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The Classic Force

Slight-of-hand technique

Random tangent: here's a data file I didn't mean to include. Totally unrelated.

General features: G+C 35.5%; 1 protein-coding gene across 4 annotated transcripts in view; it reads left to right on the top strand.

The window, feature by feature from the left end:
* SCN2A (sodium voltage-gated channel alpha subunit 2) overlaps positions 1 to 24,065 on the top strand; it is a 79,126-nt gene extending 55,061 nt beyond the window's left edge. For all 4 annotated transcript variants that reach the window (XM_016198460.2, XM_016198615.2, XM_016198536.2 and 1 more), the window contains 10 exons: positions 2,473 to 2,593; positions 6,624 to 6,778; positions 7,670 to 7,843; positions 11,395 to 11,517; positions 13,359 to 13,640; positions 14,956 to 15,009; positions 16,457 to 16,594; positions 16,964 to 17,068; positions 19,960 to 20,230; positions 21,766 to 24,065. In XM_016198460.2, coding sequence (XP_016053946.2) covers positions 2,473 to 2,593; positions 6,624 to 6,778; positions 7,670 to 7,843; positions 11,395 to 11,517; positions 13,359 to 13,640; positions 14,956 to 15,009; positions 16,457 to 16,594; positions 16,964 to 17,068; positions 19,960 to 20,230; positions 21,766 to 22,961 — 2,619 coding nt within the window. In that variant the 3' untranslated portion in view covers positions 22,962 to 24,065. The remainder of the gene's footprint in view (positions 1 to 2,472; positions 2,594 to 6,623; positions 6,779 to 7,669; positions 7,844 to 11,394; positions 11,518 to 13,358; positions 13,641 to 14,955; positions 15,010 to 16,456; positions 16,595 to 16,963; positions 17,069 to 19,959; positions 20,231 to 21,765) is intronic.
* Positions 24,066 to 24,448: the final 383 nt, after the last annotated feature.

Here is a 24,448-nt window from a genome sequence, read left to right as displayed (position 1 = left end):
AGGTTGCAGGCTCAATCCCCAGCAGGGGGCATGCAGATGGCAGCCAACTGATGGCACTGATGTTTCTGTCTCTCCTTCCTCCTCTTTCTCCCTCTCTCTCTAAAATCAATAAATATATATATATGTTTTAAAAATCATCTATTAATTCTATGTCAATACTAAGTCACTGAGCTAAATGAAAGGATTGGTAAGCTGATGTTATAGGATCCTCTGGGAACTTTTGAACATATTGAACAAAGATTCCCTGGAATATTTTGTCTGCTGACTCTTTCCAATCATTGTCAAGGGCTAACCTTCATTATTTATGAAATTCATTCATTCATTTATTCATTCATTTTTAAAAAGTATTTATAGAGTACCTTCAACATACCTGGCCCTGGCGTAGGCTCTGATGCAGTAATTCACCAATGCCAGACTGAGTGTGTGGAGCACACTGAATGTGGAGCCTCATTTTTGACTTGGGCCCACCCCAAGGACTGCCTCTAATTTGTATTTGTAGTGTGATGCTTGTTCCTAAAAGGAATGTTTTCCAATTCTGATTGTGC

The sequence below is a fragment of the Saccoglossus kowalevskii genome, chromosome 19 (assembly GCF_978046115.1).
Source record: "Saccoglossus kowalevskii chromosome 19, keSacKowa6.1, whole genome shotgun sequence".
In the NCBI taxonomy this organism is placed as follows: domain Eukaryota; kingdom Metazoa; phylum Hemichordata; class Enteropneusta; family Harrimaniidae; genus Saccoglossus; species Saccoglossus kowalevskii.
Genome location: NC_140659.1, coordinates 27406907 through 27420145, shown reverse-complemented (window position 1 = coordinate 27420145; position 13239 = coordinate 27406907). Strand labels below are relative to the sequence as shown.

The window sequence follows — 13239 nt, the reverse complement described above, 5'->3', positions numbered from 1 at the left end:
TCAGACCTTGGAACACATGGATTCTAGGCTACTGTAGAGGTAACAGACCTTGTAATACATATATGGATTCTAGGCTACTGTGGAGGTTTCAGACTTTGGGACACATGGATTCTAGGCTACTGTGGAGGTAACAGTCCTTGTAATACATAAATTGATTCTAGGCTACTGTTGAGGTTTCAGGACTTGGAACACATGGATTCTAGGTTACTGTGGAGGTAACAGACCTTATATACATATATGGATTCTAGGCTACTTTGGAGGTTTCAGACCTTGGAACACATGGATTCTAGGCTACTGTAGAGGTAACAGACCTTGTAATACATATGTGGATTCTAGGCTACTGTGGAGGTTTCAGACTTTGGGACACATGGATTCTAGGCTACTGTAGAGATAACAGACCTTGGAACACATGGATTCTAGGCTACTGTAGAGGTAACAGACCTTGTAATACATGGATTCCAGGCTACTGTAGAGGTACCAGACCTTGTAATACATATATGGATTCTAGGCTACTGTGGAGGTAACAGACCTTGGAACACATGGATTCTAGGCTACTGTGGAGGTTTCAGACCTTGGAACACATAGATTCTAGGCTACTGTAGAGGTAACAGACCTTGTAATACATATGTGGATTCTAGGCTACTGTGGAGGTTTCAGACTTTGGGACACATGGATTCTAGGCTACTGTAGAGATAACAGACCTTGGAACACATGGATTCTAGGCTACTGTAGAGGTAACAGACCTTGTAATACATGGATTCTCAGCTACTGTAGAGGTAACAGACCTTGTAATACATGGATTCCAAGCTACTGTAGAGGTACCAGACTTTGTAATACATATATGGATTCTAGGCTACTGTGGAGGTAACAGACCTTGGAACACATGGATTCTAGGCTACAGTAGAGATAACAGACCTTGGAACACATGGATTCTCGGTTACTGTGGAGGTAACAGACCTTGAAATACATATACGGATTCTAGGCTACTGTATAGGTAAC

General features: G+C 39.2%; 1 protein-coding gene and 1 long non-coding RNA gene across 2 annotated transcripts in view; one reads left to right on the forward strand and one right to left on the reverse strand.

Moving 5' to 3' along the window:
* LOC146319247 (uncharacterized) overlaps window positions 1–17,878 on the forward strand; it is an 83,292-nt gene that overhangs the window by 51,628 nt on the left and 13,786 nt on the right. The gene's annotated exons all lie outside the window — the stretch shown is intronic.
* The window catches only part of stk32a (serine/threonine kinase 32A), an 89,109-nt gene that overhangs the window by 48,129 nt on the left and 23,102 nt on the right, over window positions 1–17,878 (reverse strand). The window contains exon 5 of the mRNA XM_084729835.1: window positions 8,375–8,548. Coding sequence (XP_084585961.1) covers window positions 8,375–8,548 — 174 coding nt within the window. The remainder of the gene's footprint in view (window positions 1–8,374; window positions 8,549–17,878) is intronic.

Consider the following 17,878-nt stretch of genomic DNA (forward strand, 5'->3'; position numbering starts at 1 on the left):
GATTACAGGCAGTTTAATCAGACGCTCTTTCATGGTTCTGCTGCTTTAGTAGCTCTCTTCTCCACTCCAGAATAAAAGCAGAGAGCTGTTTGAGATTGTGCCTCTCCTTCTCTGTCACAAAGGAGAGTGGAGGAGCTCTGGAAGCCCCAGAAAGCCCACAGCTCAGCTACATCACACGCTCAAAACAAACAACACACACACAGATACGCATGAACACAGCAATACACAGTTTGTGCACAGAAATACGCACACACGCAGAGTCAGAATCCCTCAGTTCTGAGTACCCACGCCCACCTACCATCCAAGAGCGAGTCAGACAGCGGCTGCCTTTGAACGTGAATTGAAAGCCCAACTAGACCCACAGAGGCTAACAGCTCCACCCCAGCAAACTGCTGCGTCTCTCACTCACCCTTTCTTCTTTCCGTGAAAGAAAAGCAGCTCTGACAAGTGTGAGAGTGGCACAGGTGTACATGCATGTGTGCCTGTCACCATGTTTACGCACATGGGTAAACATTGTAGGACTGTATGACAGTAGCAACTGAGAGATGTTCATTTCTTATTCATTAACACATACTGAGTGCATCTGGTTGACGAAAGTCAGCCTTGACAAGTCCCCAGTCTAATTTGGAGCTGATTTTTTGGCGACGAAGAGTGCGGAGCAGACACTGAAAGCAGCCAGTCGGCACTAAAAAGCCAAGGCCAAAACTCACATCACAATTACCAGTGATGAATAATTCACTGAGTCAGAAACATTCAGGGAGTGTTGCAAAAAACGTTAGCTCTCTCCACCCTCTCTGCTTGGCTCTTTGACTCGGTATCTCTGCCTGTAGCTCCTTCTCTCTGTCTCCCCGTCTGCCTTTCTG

Revised 11/23/2011 ©2011 Steven Youell Starting Out Here's the basic idea of the Classic Force in a nutshell: You're going to hold a break above the force card and then spread cards from your left to your right hand while asking a spectator to take one. Then you're going to time the spreading of the cards so that at the exact moment they touch a card, the force card is right under their fingers. It sounds hard, but there are really only two obstacles you have to overcome: learning the timing and eliminating the fear. Hopefully, this monograph will help you do both. Most standard texts describe various methods of getting the card into place using false shuffles and cuts, but for now, don't worry about sophisticated shuffles and placements because they'll become problematic if you learn the force in the manner I suggest. Here's the specific procedure I use to Classic Force a card. I obtain a break above the force card at about the middle of the deck. Then as I spread the cards, I release the break and use my left fingers to loosely maintain a block of cards composed of the force card and all the cards below it. This should not create a significant angle between the upper packet and the lower packet. Here's an edge on view so you can see there's almost no angle between the upper half and the lower half. Here's a picture of what it looks like right after I release the break. The force card is blue and the deck is red so you can readily tell the difference. Between maintaining the block and visually tracking the card, you have total control over it. Also note that the spread is tight, which makes it more difficult for a spectator to grab a card from the top half of the deck. 2 ©2011 Steven Youell The actual spread I use is slightly larger than what's pictured, but not much. The key is to keep a balance between having the spread too small and having it too large, which would allow the audience too many available cards. I then continue to spread cards from my left hand into my right hand, timing the spread so when the spectator actually touches a card, the card under her fingers is the force card. It's also important to maintain a steady speed as you're spreading the cards. Learning The Timing Since the biggest blockades to learning the Classic Force are psychological, the following procedure tends to eliminate those blockades by allowing you to start with a wider target and then reducing that target to a specific card while at the same time, giving you feedback on your timing. Before you go out of the house, put the King of Spades on top of the deck followed by the King of Diamonds. Then place the King of Clubs on the bottom of the deck and finally put the King of Hearts on the bottom of the deck. If you cut the deck, the Kings will be in CHaSeD order in the center of the deck. Then case the deck. When you're in the wild and have an opportunity to do a trick, take the deck out, cut the deck at about the center and hold a break. Then try and force one of the kings. Since you're only trying to get them to take ONE of FOUR cards and the trick does not depend on your success there should be no pressure whatsoever. Remember-- you're practicing the force, not actually using or depending on it. Once you're completely confident you can hit one of the Kings every time, start trying to force the King below the break (The King of Spades). While you're performing, don't think about which King they took or how far off you were. You have other things to think about during your performance. At the conclusion of the trick, you'll know which King was selected so you'll also know how far off you were since the Kings are in CHaSeD order. The feedback you get from this technique will allow you to adjust your timing appropriately: if you constantly hit on the Kings above the break, you're moving a little slow and if you hit on the King of Diamonds, you're moving a little too fast. Eventually you'll be able to hit the King below the break almost every time and then you're well on your way to mastering the Classic Force. As you're using this method, it will occur to you that you can easily tell which King they picked by the process of elimination or even be knowing the order of the Kings, but please don't treat this as a control until it's served its purpose in helping you learn the Classic Force. Experimenting with the procedure will only complicate things.1 1 John Scarne used this as a controlled force, but not as a mechanism for learning the timing of the force and not with four of a kind-- he just memorized the bottom four cards, cut the deck and forced the cards from behind his back. It was published in Hillliard's Card Magic on page 196. 3 ©2011 Steven Youell I realize that this procedure skips the false shuffle at the beginning, but remember that you're learning the Classic Force and you're doing a trick that does not require the Classic Force, so in my opinion, the false shuffle won't add much. But if you're a purist, you can do a riffle shuffle while keeping the Kings on bottom and top. With this setup the Overhand Shuffle technique required to maintain the stock would just complicate things, especially for a beginner. The Standard Advice The standard advice is to try and Classic Force a card every time you do a trick, but I'm not so sure I agree with that if you're just starting out in Magic because it just adds to the pressure. If you're a novice at Card Magic and decide to take that advice , I'd suggest the following: Don't worry about the identity of the card. Shuffle, cut, hold a break and attempt the force. You're just practicing so the identity doesn't matter and trying to know the identity leads to more worrisome things-- like glimpsing the card and then positioning the card. It also allows you to make attempts several times during a routine without having to glimpse and position. Not knowing the identity of the force card also lessens the payoff so when you hit it, that joyous expression that could tip off the audience should be dampened and you won't be tempted to celebrate (see below). In most cases this will also allow you to occasionally let a spectator shuffle the deck before the selection which lessens the chance of them thinking you're doing anything fishy during the selection procedure, which is important when you're doing a force. No Parrots Do not use the same line every time you attempt the force because it's too easy to be rhythmic and become dependent on that rhythm. If you allow this to happen, you'll lose the illusion of spontaneity. Too many times I've seen a performer completely thrown off when someone interrupts a memorized script-- and having this happen when you really need to use the Classic Force is something you don't want to happen. When you get the timing down to the point where you're only using the Classic Force when you need to use it, you can carefully pick out a few lines that imply randomness and the attitude that you don't care which card they select. So carefully pick out a few lines and rotate them in and out. Why carefully? Listen to Robert-Houdin: It is well to say take, and not choose, though the latter word is frequently used. The word choose implies a liberty of action which it is better not to suggest too strongly. -- Secrets of Conjuring and Magic So think carefully about the lines before you get into the habit of using them. By the way, the absolute best line I've ever heard for the Classic Force is from Kent Gunn: "Just reach in there and snag one..." 4 ©2011 Steven Youell No Celebrations Nothing says "novice" more than a performer hitting the force and then handing the pack to the spectator with glee saying "Please-- put the card back into the deck and shuffle it yourself..." When you use the Classic Force, have the spectator replace the card while you hold the deck. There should be no difference in the replacement procedure you most commonly use. You don't want the audience to think there's any difference between the card they just selected and the other cards they've seen selected. If you want the card lost in the deck, have it replaced, shuffle the deck yourself and then let the spectator shuffle the deck. Jean Hugard wrote something like this in Expert Card Technique (page 186), but it was slightly different. I think that the above procedure avoids suspicion because a) the replacement procedure is consistent and b) because of the time difference, it disassociates the shuffle from the selection procedure. Once you're able to hit most of the time and are starting to get really good at the Classic Force, the last step is to eliminate the fear of what happens the few times you miss. Can The Classic Force Be 100%? The Classic Force is still thought of as inferior to other forces in terms of reliability and the general consensus is that the Classic Force is not 100% reliable. But what does that really mean? First, let's do the math. If the Classic Force was successful 99.999% of the time, you could still say it's not 100% reliable. In fact, if you did the Classic Force over a million times and missed once, then by definition, it's not 100% reliable. I'll put it another way. You could do the Classic Force 500 times a day, seven days a week for the rest of your life. Miss once and you could say it's not 100% reliable. At what number do you round up? If I remember correctly, Engineers refer to something as "Five Nines." This means that if something is 99.999% pure, then it's acceptable to call it pure. So if a force is 99.999% sure, is it acceptable to call it sure fire? Then there is the matter of defining terms. At what point do you consider a force as "failed?" For example, if someone demands a different card after you've forced a card via The Hindu Shuffle-- is that a "failure"? Technically, no, because they chose the right card the first time. What if you say "sure, pick another one" and then run through the entire procedure again but this time they're happy? Since you were able to force the card to the same spectator (who is now happy), using the same force, would you consider that a success since it's the same time, place and spectator? Or is it one hit and one miss? So the effectiveness of a force becomes a matter of how you use math and how you define your terms-- both of which are arbitrary. Given the above considerations, I don't think one force has anything over any other force in terms of reliability. So where do we go from here? 5 ©2011 Steven Youell I believe the Classic Force can be made to be 100% reliable-- even if they grab the wrong card. I have a hit rate of about 99.5%, but I also have a way to cover that 0.5%, thus making the Classic Force 100% sure. Eliminating The Fear As I've already mentioned, one of the primary blockades to learning the Classic Forcing is fear. Fear of missing, fear of having to switch gears to do another trick or fear of being detected because some spectator who hates his job decides to take it out on you by being difficult. Eliminate that fear and the Classic Force can be learned much more quickly than you'd think. I've used the following method for over 30 years and it was instrumental in eliminating any fear I had of the Classic Force. From the audience's perspective, there is nothing suspect here-- they think it was the precise procedure I had in mind. So while the procedure is a little different, the results are the same: the spectator will believe they had a completely free/random choice. Since the worst case scenario is that a spectator withdraws the wrong card, that is the situation I wanted to prepare for. So I'm standing there, the spectator has the wrong card in their hands. What do I do? This is the situation that puts enough fear in someone that they avoid trying/learning the Classic Force. And as I already mentioned, the standard advice of just doing another trick not only puts pressure on someone trying to learn the Classic Force, it's also useless in a pre-determined set of card magic. The lights went on about 30 years ago when I was reading The Amateur Magician's Handbook and found the Stanley Collins Force, or the Knife Force as it's more commonly called. This procedure gave me absolute confidence in learning and using the Classic Force.2 Understanding The Basic Mechanics Let's suppose that you have a break below the force card and the spectator grabs the wrong card. The very second you see the wrong card being pulled out, say “OK, now just turn it face up.” This timing is crucial because you want her to believe that you intended for that card to be turned face-up from the very beginning. Maintain the break below the force card and explain “Now, I want a truly random card here, so we're going to make sure that neither one of our unconscious minds-- sorry, I meant subconscious minds, haven't swayed the decision. So I'm just going to go through the deck like this...” Do a slow riffle with your right fingers from the bottom of the deck...”and you stick that card face up anywhere in the deck so it's face to face with a random card.” Don't riffle 2 The idea of using the missed force card as a locator for the Collins force appears in both Greater Magic, (page 193) and The Amateur Magician's Handbook (page 42). 6 ©2011 Steven Youell the corner of the deck with your left thumb-- that's not a large enough target. Use a full frontal riffle. Time the riffle so the spectator sticks the card they're holding face up below the break. From this point on, I will refer to that face up card as the "indicator" card. Now you're holding a face-down deck in your left hand with an indicator card sticking halfway out of the deck. And you're still holding a break below the force card. Move your left thumb alongside the left edge of the deck and clip the indicator card between your right forefinger and your right middle finger. Your right thumb should be at the rear of the deck, which means your right forefinger and thumb are in the perfect position to grasp all the cards above the break. You can see this position in the photo to the right. Holding all the cards above the break between your right thumb and forefinger, move your right hand forward with the indicator card still clipped between your right forefinger and middle finger. Continue to move your right hand forward until the indicator card clears the deck. Make sure that as you draw the upper packet forward, your right middle finger draws back slightly so the indicator card is flush to the force card and is not at an angle. 7 ©2011 Steven Youell Place the cards in your right hand (with the out jogged indicator card) on the cards in your left hand. You have now secretly re-positioned the face-up card so that it is face-to-face with the force card. These are the basics of the force, with one exception: traditionally the upper packet and the indicator card would not be replaced, but rather given to the spectator or placed on a table. I've changed it for several reasons. First, handing a spectator a packet of cards that has an out jogged card underneath it is rather awkward for everyone. Second, as you'll soon see, I use a presentation that allows you to ask the spectator if she wants to change her mind after the card has been repositioned. Finally, replacing the packet allows me to ribbon spread the deck with the indicator card still out jogged, so I can seem to be particularly fair (see below). More importantly, replacing the packet gives you a huge psychological advantage, because when you ask her if she wants to change her mind, she'll see something like the photo to the right. The beauty is that once she confirms the position of the card, it doesn't move! But it's only after she confirms the position of the card that she'll watch to make sure it doesn't move. In short, the heat is on only after you're clean! If the spectator changes her mind, it‘s a simple matter to retake the break as you remove the indicator card and start over again. This entire procedure takes about five seconds from the point where the spectator sticks the indicator card in the deck. With the indicator card repositioned, ribbon spread the deck face down on the table (doesn't that look fair?) and with one finger, move all the cards above the force card away and then move all the cards below the indicator card away. Take away the indicator card, isolating the force card and say something like “Now that's a random selection!” 8 ©2011 Steven Youell Without A Table Finally, even if you're not using a table, it's fairly easy to adapt without losing any effectiveness. Let's assume you've already repositioned the indicator card by completing the mechanics of the force. Make sure your right hand is some distance away from the deck and ask her if she wants to change her mind. After she's confirmed the position of the face up card, slowly and carefully spread the cards until you come to the force card, which is directly above the indicator card. As you get closer to the force card, spread cards more slowly and push the last few cards over one at a time so there's no doubt that you're going to hand her the exact card that's next to the indicator card. Then hand her the card. While there are many variations on this idea, this is more than enough to demonstrate the Stanley Collins force can be accomplished without a table. Although the mechanics of the force are fairly simple, the timing and what you say are crucial to justifying the movement. By meshing together specific timing and movements that match particular words you can make force much, much more effective and convincing. But before you read any further, please make sure you completely understand the mechanics that I've described so far. 9 ©2011 Steven Youell Meshing The Mechanics With Words And Movement Here are the exact words and gestures that I've developed over the last three decades, along with illustrations. Rather than start from the beginning, let's assume the spectator has stuck the indicator card in the deck and confirmed the position. Move your right hand to the deck and start the mechanics of the force. "Right there? Are you sure?" Move the packet forward on the word "sure". "...because you can move it up..." Lift the packet slightly to the right and up about 6 inches on the word "up". "...down..." Lower the packet down five inches with a visible one inch vertical separation. 10 ©2011 Steven Youell " really..." Move your hands apart a little on the word "really". "...doesn't..." Place the packets back together. "...matter..." Move your right hand away in a gesture. Since my preferred method of Classic Forcing involves holding a break above the force card and then dropping the break as I spread the cards; I just keep track of it visually. So I always have to make a small adjustment to get the break below the force card when I use the Stanley Collins force in conjunction with the Classic Force. Never fear, it's not that hard and you can easily find a way to covertly do this that matches your style. There's only one thing I've thought of that could go wrong here-- despite your best efforts the spectator might stick the indicator card above the break. If that happens, you can use the following procedure3 and it will easily adapt to the words and the timing. 3 To the best of my knowledge, this procedure is original with me. 11 ©2011 Steven Youell Assuming the indicator card is above the break and you're holding a break right below the force card: Move your left thumb across the deck and grasp all the cards above the break with your right thumb and middle finger. As you do this, your right middle finger contacts the right edge of the indicator card and angle jogs it to the left. The indicator card pivots between the fork of the left hand and your right middle finger. This should leave you in the position shown at the right. You should be holding all the cards above the break between your right thumb and middle finger. Lightly contact the indicator card with your left thumb and move the left hand packet forward. Please note that in this case, you're moving the left hand packet away from the right hand packet. The packet should move away on a diagonal close to the diagonal of the indicator card. The indicator card has now cleared and when you replace the packets together it will be face to face with the force card. This procedure can match the exact words and gestures described above, there's only a one second delay in angle jogging the indicator card. If you experience a click, make sure your left thumb is just touching the indicator card and not putting pressure on it. Additionally, make sure the packets remain parallel and close together until the indicator card is clear. 12 ©2011 Steven Youell By the way-- remember the guy I mentioned who hates his job and takes it out on you by drawing the wrong card? Take the card he pulled out and have another spectator stick it in the deck. Then work with her! The Classic Force Is Not A Trick Time and time again, I've seen magicians delight in Classic Forcing the same card again and again on a spectator. This is an abysmal idea. The only possible conclusion the spectator could come to is that you can control which card they choose no matter what. Is that something you want them to believe? Occasionally I'll have someone name a card and then Classic Force it, but then I'll ask them if they want to know how it's done as I false shuffle, maintaining the force card on top. When they say yes, I'll do a double turnover, show the wrong card and as I turn it over and pull the force card off the deck. As I do all of this, I say "Well it doesn't really matter which card you pull out. As soon as you touch it, it becomes the card you named.. go ahead-- touch it!" As soon as they touch it, turn if face up to show it's changed to the card they named. While this isn't a trick per se, I have to admit it's very satisfying and leads them away from the conclusion that you "made" them take a specific card. There are two things that prevent people from learning the Classic Force: the lack of a methodology that will allow them to learn the timing and fear. In this monograph I've provided the methodology to learn the timing and hopefully I've eliminated the fear by providing you with a seamless way of covering the few times you'll miss. Using the tools described here, it's my hope that more magicians will learn and master the best force of all-- The Classic Force. 13 ©2011 Steven Youell